Use Cases represent the actions performed by one or more actors in the pursuit of a particular goal. A use case is a kind of type.

Associations indicate where an actor takes part in a use case.

Use Case Diagram_1
Use Case Diagram_2

How to create a Use Case Diagram in Cacoo:

  1. In the Cacoo editor, go to Templates and select the Use Case Diagram template.
  2. Label your actors with stick figures (which can be found under Stencils > Software > UML) or other relevant illustrations.
  3. Use ovals to label your use cases.
  4. Use lines to model the relationships between actors and use cases.
  5. Save your diagram.

Object-oriented concepts in UML

Object-oriented conceptualizing is simply the idea of taking objects that exist in the real world and turning them into flows and processes within your UML diagram. This is what developers do on a daily basis to break difficult concepts or problems into solvable issues within their diagrams as they build applications.

UML relationships

Relationships within a UML diagram may seem somewhat self-explanatory, they can be a bit much to wrap your head around at first. The relationships within your diagrams are what connect two concepts or actors. Each line you draw in your diagram represents a relationship you are creating.

These relationships include:

  • Association – The general term encompassing all types of relationships
  • Directed association – A relationship flowing in a specific direction, annotated with an arrow
  • Reflexive association – A relationship where a class has more than one function
  • Multiplicity – When the cardinality of the class is depicted in the relationship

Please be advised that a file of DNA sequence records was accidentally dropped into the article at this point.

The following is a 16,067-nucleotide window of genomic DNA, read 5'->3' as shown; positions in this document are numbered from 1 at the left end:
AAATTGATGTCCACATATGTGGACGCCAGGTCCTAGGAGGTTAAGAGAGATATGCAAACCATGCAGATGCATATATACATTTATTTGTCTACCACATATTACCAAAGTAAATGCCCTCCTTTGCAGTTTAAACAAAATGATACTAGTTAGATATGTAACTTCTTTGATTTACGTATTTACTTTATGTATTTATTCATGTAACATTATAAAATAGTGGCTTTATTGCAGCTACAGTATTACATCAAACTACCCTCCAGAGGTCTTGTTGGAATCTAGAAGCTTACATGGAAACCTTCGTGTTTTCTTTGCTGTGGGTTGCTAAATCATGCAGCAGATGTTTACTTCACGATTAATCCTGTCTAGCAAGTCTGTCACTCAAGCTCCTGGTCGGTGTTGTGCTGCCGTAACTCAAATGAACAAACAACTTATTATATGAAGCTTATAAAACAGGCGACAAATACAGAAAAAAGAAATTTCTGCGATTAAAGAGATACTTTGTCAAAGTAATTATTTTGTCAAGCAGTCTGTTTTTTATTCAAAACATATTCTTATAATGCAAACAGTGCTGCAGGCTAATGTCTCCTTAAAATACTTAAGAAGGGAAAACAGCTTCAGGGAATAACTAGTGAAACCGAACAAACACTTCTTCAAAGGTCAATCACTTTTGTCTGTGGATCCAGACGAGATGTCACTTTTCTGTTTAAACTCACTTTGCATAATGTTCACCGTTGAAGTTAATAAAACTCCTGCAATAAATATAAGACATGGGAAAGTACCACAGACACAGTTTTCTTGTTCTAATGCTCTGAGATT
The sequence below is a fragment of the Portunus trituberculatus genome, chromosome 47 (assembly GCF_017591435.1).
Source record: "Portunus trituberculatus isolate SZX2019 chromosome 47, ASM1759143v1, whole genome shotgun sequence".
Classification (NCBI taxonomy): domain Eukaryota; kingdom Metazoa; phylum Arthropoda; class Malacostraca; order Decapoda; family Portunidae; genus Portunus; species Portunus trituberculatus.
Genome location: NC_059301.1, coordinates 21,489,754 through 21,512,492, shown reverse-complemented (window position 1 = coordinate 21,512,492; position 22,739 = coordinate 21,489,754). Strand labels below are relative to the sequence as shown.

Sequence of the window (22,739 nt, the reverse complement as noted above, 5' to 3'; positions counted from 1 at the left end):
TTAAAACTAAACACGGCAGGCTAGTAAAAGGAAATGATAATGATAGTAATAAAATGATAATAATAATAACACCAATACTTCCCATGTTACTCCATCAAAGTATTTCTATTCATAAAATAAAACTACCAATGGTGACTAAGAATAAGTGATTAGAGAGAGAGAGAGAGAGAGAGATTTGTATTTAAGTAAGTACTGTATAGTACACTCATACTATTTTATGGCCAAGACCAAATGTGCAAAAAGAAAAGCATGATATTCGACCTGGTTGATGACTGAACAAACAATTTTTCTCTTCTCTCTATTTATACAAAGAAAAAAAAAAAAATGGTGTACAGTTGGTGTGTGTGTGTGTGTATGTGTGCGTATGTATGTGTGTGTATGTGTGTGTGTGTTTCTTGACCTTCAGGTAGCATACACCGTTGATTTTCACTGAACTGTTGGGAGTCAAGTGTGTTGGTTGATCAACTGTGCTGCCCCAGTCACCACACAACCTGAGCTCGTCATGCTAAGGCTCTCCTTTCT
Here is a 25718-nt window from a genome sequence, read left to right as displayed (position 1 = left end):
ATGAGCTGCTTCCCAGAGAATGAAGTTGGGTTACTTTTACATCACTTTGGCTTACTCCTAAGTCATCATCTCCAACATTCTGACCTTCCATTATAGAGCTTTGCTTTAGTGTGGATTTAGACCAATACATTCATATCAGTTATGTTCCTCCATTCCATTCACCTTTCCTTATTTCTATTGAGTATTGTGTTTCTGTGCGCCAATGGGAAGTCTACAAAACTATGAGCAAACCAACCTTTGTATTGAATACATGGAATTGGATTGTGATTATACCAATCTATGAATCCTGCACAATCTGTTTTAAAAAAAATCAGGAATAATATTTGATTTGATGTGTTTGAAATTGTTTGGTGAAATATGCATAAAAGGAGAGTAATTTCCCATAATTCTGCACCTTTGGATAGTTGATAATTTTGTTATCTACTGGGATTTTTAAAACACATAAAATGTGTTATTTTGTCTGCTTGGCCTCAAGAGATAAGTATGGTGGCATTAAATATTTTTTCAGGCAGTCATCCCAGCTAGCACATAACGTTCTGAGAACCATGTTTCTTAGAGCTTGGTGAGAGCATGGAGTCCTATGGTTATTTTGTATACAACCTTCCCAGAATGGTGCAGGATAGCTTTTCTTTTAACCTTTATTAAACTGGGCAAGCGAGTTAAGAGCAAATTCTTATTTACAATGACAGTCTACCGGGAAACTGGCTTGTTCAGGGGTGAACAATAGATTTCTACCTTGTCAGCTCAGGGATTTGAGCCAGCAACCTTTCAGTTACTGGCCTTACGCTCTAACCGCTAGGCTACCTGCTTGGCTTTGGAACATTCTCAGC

• Aggregation – When a class is built due to the formation or grouping of another class, i.e. from ‘wolf’ to ‘pack’
  • Composition – Similarly to Aggregation, a new class is formed depending on a previous class
  • Inheritance / Generalization – A class created with a child / parent relationship
  • Realization – Relationship depicting the inter-functionality between two classes

UML templates

While creating UML diagrams from scratch is easy with Cacoo, using templates can greatly speed up your diagramming process.

There are many different types of UML diagram templates to choose from in Cacoo. Simply open the editor, choose a template to get you started, and begin customizing it to your flow.

If you create a diagram you think you’ll want to replicate, save it as a new template. With custom templates and shapes, you can recreate your best work again and again.

UML symbols

Cacoo offers a set of UML symbols so you don’t have to worry about creating them all anew. This will not only save you time but will also give your diagram a look of consistency as well as prevent it from looking too cluttered.

Despite being templated out, the actual form and size of the symbols can be easily edited, stretched, rotated, etc. to suit your specific needs.

UML cheat sheet

Need another source to easily remember, track, or look up some information on UML diagrams or what symbols to use when? Check out these handy links for extra resources:

Best practices

When sharing your diagrams with others, you want to make sure they’re easy to understand, clean, and follow consistent rules. These factors won’t change your actual model, but they will greatly improve your ability to communicate your system and goals to your team.

Keep fonts & colors to a minimum

Readability is important for understanding. When viewing your diagram, all text should be large enough to be legible. If the text can only be read when zoomed in, your diagram has too much information or is too complicated.

Also, don’t try to get too fancy with fonts. Generally, you can stick to one font type. If you feel confident in your typography skills, you can venture into two or even three, but never add fonts just for the sake of looks. If your designs aren’t adding to the readability of your diagram, they’re taking away from it.

Colors can be a great way to show differentiation in your diagram. It can increase readability and make your diagrams look more professional. However, when taken too far, color can distract your reader from the information at hand or even confuse the reader if not applied uniformly. When using color, think sparingly. Try to stick to the least number of colors necessary to bring clarity to your diagram. It can also be useful to provide a key or legend for colors.